Nick remembers the ad campaign ‘Go to work on egg’, so who better to crack open a new book of eggy recipes?

Blanche Vaughan isn’t the first writer to sing the praise of the egg in a book but she definitely wins the prize for the best eggy book cover so far. It’s a cut out, so the yellow is the page behind and the rest of the cover is as minimal as an egg itself. Well done, designer person.

Sadly few people these days have the luxury of a truly fresh, free-range, organic egg. Foxes, now allowed to run riot around town and country, have put off the old smallholders and back garden enthusiasts. Foxes don’t kill one chicken and eat it; they kill them all by biting their heads off even, though they only eat the one. Those people who feel sentimental about foxes should try cleaning up a hen house after a fox has got in.

So most of us town dwellers have to pay the outlandish prices demanded by shops and, just as many people cannot afford a decent chicken for dinner, so many have to make do with inferior eggs.

Eggs though are still good even when not the freshest or free rangiest. As a student I would boil a cheap egg in a kettle in my room and then eat it with fingers of Mother’s Pride and lashings of margarine. It may not sound a gourmet feast now but it was then.

Blanche may well have done the same, but has moved on since then. She calls her evening meal’supper’, a sure sign that she is nicely upper middle class. The recipes here begin with a small treatise on the egg, a discussion of signs of freshness, and move straightaway on to the basics – boil, fry, poach and scramble.

Most of us do know how to boil an egg, of course, but frying, poaching and scrambling is a bit more of an art, particularly if you want the perfect’hotel’ poached egg with its spherical shape and trailing corona of white or the sublimely crispy-edged fried egg the Spanish do so well.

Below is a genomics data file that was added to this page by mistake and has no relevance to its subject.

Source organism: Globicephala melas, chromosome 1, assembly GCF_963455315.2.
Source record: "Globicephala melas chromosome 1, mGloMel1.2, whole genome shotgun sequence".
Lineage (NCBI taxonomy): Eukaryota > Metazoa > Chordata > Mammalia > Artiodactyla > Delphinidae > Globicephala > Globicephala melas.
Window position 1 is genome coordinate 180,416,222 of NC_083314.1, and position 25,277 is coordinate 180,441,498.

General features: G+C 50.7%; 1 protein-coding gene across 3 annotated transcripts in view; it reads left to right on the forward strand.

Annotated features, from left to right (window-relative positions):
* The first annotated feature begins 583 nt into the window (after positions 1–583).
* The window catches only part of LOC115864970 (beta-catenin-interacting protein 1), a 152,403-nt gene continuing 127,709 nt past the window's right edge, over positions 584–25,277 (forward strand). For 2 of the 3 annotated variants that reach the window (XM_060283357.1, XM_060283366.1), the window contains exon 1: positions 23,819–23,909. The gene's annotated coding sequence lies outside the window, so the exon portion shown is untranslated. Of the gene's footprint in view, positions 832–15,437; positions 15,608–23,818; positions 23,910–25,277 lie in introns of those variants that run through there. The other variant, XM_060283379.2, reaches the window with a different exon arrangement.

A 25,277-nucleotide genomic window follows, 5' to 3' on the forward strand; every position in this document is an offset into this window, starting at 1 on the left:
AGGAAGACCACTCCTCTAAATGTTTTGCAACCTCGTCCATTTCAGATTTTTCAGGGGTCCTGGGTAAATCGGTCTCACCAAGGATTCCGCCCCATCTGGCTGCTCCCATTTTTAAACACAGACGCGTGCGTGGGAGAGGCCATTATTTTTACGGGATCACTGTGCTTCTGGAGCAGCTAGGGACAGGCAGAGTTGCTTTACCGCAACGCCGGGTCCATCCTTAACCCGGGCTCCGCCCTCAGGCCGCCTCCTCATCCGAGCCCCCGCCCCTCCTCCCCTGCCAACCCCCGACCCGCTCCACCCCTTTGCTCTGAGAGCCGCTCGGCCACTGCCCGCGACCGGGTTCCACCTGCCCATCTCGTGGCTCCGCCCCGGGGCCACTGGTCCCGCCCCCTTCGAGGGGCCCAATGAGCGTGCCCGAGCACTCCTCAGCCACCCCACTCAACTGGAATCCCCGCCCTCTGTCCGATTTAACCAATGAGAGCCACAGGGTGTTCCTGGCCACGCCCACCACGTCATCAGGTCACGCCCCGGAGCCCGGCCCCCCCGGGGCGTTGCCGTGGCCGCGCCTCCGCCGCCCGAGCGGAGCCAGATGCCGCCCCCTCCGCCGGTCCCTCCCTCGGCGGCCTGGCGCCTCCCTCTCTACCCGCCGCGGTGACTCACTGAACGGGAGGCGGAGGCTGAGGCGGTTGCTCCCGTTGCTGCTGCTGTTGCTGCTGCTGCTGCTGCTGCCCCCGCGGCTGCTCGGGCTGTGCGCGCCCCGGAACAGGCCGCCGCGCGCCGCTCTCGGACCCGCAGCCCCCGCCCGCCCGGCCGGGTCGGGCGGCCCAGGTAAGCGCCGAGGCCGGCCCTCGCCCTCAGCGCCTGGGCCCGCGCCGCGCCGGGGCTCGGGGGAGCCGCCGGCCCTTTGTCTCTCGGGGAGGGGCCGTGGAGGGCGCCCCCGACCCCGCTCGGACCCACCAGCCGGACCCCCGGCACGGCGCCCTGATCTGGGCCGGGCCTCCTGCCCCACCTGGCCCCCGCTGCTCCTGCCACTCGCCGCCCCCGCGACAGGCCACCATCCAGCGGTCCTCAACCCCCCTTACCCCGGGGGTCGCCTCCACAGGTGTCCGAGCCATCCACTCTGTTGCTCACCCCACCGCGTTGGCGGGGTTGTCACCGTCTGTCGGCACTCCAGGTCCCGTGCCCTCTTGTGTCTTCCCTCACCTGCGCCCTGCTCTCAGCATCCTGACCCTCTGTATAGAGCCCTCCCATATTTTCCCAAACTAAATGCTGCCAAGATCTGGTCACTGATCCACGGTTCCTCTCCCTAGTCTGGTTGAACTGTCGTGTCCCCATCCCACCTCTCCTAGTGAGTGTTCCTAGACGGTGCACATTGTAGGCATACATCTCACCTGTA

Naturally omelette making is covered, and well, and then come pastry, pasta etc. This I think is cheating really, as while eggs are of course used these aren’t what I would call egg recipes per se plus we all have recipes for pasta and pastry anyway.

After that the recipes get interesting; a breakfast egg in a nest with paprika and za’atar is basically egg on toast taken to a new level, while from the lunch ideas come courgette fritters with dill, beetroot salad with herbs and soft- boiled eggs with tomato and peppers and Thai spiced Scotch eggs, to be frank the latter sounds like a recipe for brutal flatulence though.

From the’supper’ section is a rather tasty looking Spinach, marjoram and ricotta sformata as wells a lentil curry with eggs (see Thai Scotch eggs) and plenty more eggy goodness in dessert form too.

The photography is clear and not too mucked about in Photoshop, none of that sepia Tuscan toning that seems still in vogue, and the commentary is to the point and not flowery with needless adjectives and adverbs. No one is’tumbling’ their groceries out onto the worktop here or specifying a’rolling but not overconfident’ boil. The design alone sells it for me, but the recipes are well worth the cover price too. A cracking book (sic) for egg lovers.

{ISBN:0297871609}We visit a Happy Egg farm and check out the chooks